In an unusual Federal Register Notice, the USPTO “reminded” applicants that “patent applications must properly present examples in a manner that clearly distinguishes between prophetic examples that describe predicted experimental results and working examples that report actual experimental results.” According to the USPTO, “The distinction must be clear to satisfy the written description and enablement requirements and comply with the applicant's duty of disclosure.”
In the Federal Register Notice, the USPTO distinguishes between “prophetic examples” which “describe experiments that have not in fact been performed,” and “working examples” which “correspond to work performed or experiments conducted that yielded actual results.” The Notice refers to MPEP guidance to the effect that “prophetic examples should not be described using the past tense,” but “may be written in future or present tense.”
The Federal Register Notice discusses the relationship between the presentation of examples and satisfaction of the written description and enablement requirements, while acknowledging that examples are not always required and that prophetic examples may be sufficient. However, the Notice warns:
[W]hen prophetic examples are described in a manner that is ambiguous or that implies that the results are actual, the adequacy and accuracy of the disclosure may come into question. If the characterization of the results, when taken in light of the disclosure as a whole, reasonably raises any questions as to whether the results from the examples are actual, the examiner will determine whether to reject the appropriate claims based on an insufficient disclosure under the enablement and/or written description requirements ….
The Federal Register Notice refers to two Federal Circuit decisions indicating that describing examples that have not been carried out in a manner that suggests they were actually conducted raises inequitable conduct issues. The USPTO advises:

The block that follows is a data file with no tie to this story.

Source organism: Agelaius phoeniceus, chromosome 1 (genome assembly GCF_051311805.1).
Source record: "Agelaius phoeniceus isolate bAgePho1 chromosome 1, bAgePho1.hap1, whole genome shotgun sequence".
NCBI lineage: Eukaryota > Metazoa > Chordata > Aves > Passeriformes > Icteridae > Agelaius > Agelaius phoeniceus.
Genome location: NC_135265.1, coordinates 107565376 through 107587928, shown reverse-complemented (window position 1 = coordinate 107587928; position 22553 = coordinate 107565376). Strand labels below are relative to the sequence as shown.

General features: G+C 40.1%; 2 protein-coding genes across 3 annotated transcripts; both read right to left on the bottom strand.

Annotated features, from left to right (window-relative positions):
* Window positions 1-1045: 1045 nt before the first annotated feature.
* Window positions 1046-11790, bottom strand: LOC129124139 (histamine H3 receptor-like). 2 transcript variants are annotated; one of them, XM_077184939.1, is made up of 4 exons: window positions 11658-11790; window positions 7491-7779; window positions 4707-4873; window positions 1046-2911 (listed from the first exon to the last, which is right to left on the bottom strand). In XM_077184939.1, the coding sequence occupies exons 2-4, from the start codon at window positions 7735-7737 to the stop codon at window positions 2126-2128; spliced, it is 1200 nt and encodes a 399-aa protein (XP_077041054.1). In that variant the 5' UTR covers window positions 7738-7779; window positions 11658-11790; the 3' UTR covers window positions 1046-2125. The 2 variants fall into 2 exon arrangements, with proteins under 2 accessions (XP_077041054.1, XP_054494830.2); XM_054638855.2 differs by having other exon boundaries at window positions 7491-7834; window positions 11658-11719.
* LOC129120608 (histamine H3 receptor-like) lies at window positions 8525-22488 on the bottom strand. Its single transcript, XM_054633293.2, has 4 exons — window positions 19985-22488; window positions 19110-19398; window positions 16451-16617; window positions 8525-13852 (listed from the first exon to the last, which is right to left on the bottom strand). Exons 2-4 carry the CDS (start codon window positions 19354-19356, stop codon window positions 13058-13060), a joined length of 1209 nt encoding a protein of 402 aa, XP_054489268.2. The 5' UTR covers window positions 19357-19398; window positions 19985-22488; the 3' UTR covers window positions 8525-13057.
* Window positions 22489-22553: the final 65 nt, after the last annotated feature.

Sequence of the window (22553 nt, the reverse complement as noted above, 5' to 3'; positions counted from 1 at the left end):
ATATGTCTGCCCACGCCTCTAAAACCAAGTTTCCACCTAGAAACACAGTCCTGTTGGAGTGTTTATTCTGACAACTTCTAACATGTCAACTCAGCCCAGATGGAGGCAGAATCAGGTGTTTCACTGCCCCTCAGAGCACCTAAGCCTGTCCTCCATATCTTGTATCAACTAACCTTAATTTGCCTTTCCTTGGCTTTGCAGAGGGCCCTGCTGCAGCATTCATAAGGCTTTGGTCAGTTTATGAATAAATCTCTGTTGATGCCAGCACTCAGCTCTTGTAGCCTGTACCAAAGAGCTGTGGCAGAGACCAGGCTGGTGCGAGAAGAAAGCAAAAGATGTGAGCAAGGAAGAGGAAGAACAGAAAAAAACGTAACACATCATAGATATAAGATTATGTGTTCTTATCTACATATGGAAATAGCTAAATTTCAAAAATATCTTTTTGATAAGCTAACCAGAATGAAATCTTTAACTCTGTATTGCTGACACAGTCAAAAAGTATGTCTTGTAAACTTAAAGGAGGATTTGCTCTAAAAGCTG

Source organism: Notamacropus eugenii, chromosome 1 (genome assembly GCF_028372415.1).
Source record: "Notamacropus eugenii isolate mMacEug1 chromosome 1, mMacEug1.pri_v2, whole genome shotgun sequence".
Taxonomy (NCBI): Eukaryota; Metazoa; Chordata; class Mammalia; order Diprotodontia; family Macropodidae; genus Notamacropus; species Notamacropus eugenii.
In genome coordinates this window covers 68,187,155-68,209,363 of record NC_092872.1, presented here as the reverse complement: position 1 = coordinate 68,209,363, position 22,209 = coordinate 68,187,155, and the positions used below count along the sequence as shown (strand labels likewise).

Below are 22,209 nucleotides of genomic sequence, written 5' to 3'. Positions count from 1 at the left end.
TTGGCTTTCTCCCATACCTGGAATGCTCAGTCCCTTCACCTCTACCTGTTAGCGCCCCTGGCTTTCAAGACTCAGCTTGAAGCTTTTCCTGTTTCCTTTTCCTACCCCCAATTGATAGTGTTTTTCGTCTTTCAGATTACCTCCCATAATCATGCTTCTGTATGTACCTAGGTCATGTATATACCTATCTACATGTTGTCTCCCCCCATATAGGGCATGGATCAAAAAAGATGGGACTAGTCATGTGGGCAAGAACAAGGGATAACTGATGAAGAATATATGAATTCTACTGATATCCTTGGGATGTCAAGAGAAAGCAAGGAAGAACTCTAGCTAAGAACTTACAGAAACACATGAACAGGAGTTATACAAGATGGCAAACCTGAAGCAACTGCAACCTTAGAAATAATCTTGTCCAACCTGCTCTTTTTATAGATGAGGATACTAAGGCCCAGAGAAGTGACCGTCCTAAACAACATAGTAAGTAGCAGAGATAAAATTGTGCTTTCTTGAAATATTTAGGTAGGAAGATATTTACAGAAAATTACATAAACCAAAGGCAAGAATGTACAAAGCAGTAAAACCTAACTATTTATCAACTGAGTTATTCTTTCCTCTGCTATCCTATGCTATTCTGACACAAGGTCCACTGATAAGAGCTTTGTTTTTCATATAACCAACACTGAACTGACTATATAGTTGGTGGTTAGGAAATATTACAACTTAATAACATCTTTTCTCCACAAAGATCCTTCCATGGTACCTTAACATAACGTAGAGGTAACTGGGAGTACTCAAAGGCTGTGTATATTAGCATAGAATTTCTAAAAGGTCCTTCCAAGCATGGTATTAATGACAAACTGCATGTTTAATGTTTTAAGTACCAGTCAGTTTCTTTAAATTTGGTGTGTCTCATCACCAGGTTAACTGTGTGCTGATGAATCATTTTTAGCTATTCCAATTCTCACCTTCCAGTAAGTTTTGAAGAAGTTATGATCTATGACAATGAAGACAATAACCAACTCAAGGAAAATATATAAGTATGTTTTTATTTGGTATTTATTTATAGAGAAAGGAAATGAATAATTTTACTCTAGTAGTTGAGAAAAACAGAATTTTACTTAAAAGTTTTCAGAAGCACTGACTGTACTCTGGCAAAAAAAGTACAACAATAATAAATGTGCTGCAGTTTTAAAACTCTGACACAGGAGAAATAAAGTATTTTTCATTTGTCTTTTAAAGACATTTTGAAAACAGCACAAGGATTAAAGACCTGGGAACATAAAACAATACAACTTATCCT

Distinguishing prophetic examples from working examples in a clear manner will avoid raising issues relating to the applicant's duty of disclosure.
The Federal Register Notice outlines “best practices” that may go beyond the cited MPEP guidance. In addition to ensuring “the proper tense is employed to describe experiments and test results so readers can readily distinguish between actual results and predicted results,” the USPTO suggests:
It is a best practice to label examples as prophetic or otherwise separate them from working examples to avoid ambiguities.
Interestingly, the USPTO suggests making the distinction clear not just to the examiner, but also to “a person having ordinary skill in the art … including those who may not have the level of skill of the inventor” and to “the public.”
This Federal Register Notice is unusual, because the USPTO does not often publish “practice tips” in the Federal Register. It makes one wonder if the USPTO has seen an increase in prophetic examples not presented as such, or if a particular case has raised concerns.